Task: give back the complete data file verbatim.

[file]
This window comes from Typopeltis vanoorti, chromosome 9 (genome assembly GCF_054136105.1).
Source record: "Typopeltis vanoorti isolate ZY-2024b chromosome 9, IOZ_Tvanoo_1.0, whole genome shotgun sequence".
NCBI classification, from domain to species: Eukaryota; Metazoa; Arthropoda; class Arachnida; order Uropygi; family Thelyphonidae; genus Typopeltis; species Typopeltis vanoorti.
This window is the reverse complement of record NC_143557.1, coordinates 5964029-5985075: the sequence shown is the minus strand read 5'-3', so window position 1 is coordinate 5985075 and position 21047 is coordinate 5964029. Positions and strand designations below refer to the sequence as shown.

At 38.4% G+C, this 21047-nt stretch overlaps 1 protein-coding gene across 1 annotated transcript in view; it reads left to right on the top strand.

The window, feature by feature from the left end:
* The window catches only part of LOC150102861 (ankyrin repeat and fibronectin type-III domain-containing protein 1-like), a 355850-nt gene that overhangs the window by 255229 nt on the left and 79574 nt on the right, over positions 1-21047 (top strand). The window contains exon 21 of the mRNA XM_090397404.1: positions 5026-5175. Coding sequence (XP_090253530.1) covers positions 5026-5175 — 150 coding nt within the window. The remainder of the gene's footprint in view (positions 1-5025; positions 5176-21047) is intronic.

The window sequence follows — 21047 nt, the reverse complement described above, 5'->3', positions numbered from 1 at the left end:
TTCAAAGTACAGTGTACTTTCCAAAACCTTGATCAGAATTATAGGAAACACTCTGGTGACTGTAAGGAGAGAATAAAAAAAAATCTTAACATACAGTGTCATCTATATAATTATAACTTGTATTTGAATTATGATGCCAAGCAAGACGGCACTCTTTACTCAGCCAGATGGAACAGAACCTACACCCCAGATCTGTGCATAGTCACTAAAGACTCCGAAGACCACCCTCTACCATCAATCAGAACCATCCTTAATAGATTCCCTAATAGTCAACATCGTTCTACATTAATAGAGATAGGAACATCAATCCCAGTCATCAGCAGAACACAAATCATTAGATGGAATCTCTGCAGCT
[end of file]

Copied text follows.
This window comes from Typopeltis vanoorti, chromosome 9 (genome assembly GCF_054136105.1).
Source record: "Typopeltis vanoorti isolate ZY-2024b chromosome 9, IOZ_Tvanoo_1.0, whole genome shotgun sequence".
NCBI classification, from domain to species: Eukaryota; Metazoa; Arthropoda; class Arachnida; order Uropygi; family Thelyphonidae; genus Typopeltis; species Typopeltis vanoorti.
This window is the reverse complement of record NC_143557.1, coordinates 5964029-5985075: the sequence shown is the minus strand read 5'-3', so window position 1 is coordinate 5985075 and position 21047 is coordinate 5964029. Positions and strand designations below refer to the sequence as shown.

At 38.4% G+C, this 21047-nt stretch overlaps 1 protein-coding gene across 1 annotated transcript in view; it reads left to right on the top strand.

The window, feature by feature from the left end:
* The window catches only part of LOC150102861 (ankyrin repeat and fibronectin type-III domain-containing protein 1-like), a 355850-nt gene that overhangs the window by 255229 nt on the left and 79574 nt on the right, over positions 1-21047 (top strand). The window contains exon 21 of the mRNA XM_090397404.1: positions 5026-5175. Coding sequence (XP_090253530.1) covers positions 5026-5175 — 150 coding nt within the window. The remainder of the gene's footprint in view (positions 1-5025; positions 5176-21047) is intronic.

The window sequence follows — 21047 nt, the reverse complement described above, 5'->3', positions numbered from 1 at the left end:
TTCAAAGTACAGTGTACTTTCCAAAACCTTGATCAGAATTATAGGAAACACTCTGGTGACTGTAAGGAGAGAATAAAAAAAAATCTTAACATACAGTGTCATCTATATAATTATAACTTGTATTTGAATTATGATGCCAAGCAAGACGGCACTCTTTACTCAGCCAGATGGAACAGAACCTACACCCCAGATCTGTGCATAGTCACTAAAGACTCCGAAGACCACCCTCTACCATCAATCAGAACCATCCTTAATAGATTCCCTAATAGTCAACATCGTTCTACATTAATAGAGATAGGAACATCAATCCCAGTCATCAGCAGAACACAAATCATTAGATGGAATCTCTGCAGCT